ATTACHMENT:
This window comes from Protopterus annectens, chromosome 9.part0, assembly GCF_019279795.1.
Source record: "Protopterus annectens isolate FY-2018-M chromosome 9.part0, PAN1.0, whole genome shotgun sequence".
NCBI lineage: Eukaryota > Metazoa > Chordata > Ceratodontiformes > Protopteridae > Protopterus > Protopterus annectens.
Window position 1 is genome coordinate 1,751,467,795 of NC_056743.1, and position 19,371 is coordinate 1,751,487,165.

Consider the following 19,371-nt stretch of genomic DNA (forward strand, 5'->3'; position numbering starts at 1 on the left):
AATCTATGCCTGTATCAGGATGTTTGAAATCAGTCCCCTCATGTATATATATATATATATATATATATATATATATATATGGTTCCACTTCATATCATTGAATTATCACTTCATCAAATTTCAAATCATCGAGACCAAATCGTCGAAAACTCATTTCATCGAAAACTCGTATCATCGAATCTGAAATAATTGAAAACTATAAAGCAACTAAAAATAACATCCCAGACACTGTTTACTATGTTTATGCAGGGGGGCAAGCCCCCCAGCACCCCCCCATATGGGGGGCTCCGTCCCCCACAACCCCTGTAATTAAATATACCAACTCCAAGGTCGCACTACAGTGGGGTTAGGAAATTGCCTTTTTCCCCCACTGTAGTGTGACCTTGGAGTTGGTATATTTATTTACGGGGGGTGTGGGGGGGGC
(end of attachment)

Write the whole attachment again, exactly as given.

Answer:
This window comes from Protopterus annectens, chromosome 9.part0, assembly GCF_019279795.1.
Source record: "Protopterus annectens isolate FY-2018-M chromosome 9.part0, PAN1.0, whole genome shotgun sequence".
NCBI lineage: Eukaryota > Metazoa > Chordata > Ceratodontiformes > Protopteridae > Protopterus > Protopterus annectens.
Window position 1 is genome coordinate 1,751,467,795 of NC_056743.1, and position 19,371 is coordinate 1,751,487,165.

Consider the following 19,371-nt stretch of genomic DNA (forward strand, 5'->3'; position numbering starts at 1 on the left):
AATCTATGCCTGTATCAGGATGTTTGAAATCAGTCCCCTCATGTATATATATATATATATATATATATATATATATATATGGTTCCACTTCATATCATTGAATTATCACTTCATCAAATTTCAAATCATCGAGACCAAATCGTCGAAAACTCATTTCATCGAAAACTCGTATCATCGAATCTGAAATAATTGAAAACTATAAAGCAACTAAAAATAACATCCCAGACACTGTTTACTATGTTTATGCAGGGGGGCAAGCCCCCCAGCACCCCCCCATATGGGGGGCTCCGTCCCCCACAACCCCTGTAATTAAATATACCAACTCCAAGGTCGCACTACAGTGGGGTTAGGAAATTGCCTTTTTCCCCCACTGTAGTGTGACCTTGGAGTTGGTATATTTATTTACGGGGGGTGTGGGGGGGGC